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A Biased Investigation Is Worse Than No Investigation At All!

Jan 20, 2014

By Amy Oppenheimer

Workplace investigations continue to be a hot issue for the courts.  On December 23, 2013, a Federal Court in Connecticut, in an age discrimination case against IBM, precluded evidence of an internal investigation that found IBM had treated the plaintiff fairly.  IBM wanted to show it did a fair investigation and that based on the investigation it acted properly in terminating the employee.  However the court found that the probative value of entering that investigation into evidence did not exceed its prejudicial effect, because it was one sided.  The court determined that the investigator was not neutral due to his failure to interview witnesses who might support the plaintiff’s contentions and due to the focus on plaintiff’s job performance, rather than his allegations of age discrimination. In conclusion, the court found that “There is also reason to suspect that the purpose was to exonerate IBM more than to determine if Mr. Castelluccio was treated fairly.”

When I review an investigation like this I have to wonder if the investigator thought he/she was being impartial.  Without a constant check on our own biases it is all too easy to work toward a foregone conclusion, and one that confirms what the employer thinks to begin with – this is what is meant by confirmation bias.  Only by truly looking at all sides, and carefully weighing that information, can an investigator come to a fair conclusion.  And it may mean delivering news an employer does not want to hear.  Perhaps, in this case, if the investigator had really considered the employee’s side of things, he would have come to the same conclusion.  But without his doing so and making that clear by whom he interviewed and what he considered in his report, this investigation made things worse, not better, for the employer.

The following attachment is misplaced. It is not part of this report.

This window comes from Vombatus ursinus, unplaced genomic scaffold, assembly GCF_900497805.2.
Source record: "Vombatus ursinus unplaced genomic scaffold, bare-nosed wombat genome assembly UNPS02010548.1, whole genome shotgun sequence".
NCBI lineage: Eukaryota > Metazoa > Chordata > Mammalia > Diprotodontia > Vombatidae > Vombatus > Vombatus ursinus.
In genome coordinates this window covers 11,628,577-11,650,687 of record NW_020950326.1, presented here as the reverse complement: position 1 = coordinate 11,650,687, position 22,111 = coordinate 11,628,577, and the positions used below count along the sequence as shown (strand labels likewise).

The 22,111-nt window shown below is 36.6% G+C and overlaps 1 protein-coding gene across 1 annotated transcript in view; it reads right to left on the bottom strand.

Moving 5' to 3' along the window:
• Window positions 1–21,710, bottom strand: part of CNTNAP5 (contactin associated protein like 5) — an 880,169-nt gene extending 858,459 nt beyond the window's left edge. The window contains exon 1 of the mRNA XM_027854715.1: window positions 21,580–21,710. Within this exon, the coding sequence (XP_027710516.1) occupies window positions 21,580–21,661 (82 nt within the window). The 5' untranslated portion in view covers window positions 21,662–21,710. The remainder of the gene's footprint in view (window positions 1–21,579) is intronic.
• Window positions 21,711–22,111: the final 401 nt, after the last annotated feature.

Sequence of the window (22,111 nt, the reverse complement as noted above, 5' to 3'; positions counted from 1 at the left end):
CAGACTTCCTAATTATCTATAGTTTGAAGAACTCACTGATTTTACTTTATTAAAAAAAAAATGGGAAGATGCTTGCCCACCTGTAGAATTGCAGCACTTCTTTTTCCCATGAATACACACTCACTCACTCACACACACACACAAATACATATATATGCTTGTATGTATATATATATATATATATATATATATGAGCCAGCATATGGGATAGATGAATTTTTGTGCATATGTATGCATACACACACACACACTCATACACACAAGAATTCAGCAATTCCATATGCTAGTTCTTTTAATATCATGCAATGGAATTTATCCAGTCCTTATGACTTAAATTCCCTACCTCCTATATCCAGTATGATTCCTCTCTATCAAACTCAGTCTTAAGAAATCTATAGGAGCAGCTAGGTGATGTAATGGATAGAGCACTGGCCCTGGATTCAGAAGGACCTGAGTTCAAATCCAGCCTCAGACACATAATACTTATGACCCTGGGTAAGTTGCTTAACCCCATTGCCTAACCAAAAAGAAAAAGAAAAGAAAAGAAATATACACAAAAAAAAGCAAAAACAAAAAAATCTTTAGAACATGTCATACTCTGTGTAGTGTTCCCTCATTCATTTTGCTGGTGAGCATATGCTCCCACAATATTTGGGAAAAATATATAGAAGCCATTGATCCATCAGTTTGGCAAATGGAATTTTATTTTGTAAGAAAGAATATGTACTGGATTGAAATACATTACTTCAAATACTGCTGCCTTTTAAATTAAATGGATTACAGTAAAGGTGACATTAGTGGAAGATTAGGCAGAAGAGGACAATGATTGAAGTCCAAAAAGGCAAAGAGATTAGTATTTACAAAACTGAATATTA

This case underscores the need for employers to ensure that the investigations they are conducting are truly fair and unbiased. A biased investigation may come to the result the employer hopes for, but be more costly in the long run.  Employers should carefully consider bringing in an outsider when they do not have the internal resources to do a truly fair and unbiased internal investigation.

The case is Castelluccio v. International Business Machines Corporation, 2013 WL 6842895.